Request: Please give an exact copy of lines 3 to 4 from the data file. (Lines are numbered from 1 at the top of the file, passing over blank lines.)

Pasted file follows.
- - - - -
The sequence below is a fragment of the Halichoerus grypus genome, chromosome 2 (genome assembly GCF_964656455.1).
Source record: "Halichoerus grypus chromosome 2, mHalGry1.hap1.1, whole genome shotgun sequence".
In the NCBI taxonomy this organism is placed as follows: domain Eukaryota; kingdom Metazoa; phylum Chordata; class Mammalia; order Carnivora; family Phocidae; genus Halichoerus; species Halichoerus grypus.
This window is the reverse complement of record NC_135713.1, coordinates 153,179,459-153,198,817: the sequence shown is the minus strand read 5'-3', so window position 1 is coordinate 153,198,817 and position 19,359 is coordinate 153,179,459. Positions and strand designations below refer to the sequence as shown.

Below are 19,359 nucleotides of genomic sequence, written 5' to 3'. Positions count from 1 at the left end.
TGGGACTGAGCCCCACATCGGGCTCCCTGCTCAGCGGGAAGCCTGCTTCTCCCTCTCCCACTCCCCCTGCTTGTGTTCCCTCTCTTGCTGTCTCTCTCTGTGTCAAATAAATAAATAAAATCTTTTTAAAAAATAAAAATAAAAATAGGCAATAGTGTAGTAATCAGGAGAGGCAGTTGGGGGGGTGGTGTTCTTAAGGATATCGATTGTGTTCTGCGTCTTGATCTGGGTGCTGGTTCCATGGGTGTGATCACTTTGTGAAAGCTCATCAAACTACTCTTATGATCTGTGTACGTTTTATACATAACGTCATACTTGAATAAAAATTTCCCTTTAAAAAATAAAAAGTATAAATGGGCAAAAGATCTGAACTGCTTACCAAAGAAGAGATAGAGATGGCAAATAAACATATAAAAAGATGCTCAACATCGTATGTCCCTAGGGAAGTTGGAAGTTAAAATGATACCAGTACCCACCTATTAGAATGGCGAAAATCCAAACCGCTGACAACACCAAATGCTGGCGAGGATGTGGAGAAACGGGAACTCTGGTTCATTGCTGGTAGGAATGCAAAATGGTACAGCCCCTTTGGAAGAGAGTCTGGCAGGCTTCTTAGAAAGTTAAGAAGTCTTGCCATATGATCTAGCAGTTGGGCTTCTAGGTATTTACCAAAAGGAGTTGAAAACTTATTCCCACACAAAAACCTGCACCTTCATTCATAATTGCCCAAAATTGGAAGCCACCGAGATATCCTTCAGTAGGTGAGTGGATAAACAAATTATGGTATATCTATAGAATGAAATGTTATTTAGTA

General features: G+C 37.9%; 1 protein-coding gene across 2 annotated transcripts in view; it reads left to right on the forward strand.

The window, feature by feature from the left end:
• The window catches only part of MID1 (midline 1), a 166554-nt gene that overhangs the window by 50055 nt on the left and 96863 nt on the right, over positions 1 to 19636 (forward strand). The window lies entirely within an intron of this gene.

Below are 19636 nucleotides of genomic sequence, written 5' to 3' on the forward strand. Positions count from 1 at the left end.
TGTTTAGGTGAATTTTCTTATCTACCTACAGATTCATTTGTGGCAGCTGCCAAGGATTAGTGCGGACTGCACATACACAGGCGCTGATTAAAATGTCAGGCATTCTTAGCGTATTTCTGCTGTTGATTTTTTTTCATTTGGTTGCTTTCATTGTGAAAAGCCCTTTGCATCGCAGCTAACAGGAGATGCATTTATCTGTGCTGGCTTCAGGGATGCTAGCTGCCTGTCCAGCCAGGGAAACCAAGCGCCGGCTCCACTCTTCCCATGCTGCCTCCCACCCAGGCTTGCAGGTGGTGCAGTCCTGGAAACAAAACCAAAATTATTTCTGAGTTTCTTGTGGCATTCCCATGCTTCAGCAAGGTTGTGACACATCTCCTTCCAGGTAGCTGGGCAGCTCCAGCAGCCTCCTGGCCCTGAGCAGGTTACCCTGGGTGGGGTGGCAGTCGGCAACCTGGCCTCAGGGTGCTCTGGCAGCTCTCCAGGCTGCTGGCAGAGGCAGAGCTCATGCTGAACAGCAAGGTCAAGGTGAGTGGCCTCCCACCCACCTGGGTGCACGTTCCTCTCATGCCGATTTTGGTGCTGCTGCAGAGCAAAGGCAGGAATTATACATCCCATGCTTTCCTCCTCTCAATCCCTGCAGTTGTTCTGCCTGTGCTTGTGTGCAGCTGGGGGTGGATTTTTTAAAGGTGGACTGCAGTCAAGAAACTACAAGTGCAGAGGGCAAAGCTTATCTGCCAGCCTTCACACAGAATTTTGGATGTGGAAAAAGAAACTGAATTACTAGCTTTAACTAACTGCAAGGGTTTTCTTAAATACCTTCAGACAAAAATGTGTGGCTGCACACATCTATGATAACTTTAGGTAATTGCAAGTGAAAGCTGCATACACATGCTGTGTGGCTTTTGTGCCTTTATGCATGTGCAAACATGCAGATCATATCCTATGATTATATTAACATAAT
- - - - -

In the NCBI taxonomy this organism is placed as follows: domain Eukaryota; kingdom Metazoa; phylum Chordata; class Mammalia; order Carnivora; family Phocidae; genus Halichoerus; species Halichoerus grypus.
This window is the reverse complement of record NC_135713.1, coordinates 153,179,459-153,198,817: the sequence shown is the minus strand read 5'-3', so window position 1 is coordinate 153,198,817 and position 19,359 is coordinate 153,179,459. Positions and strand designations below refer to the sequence as shown.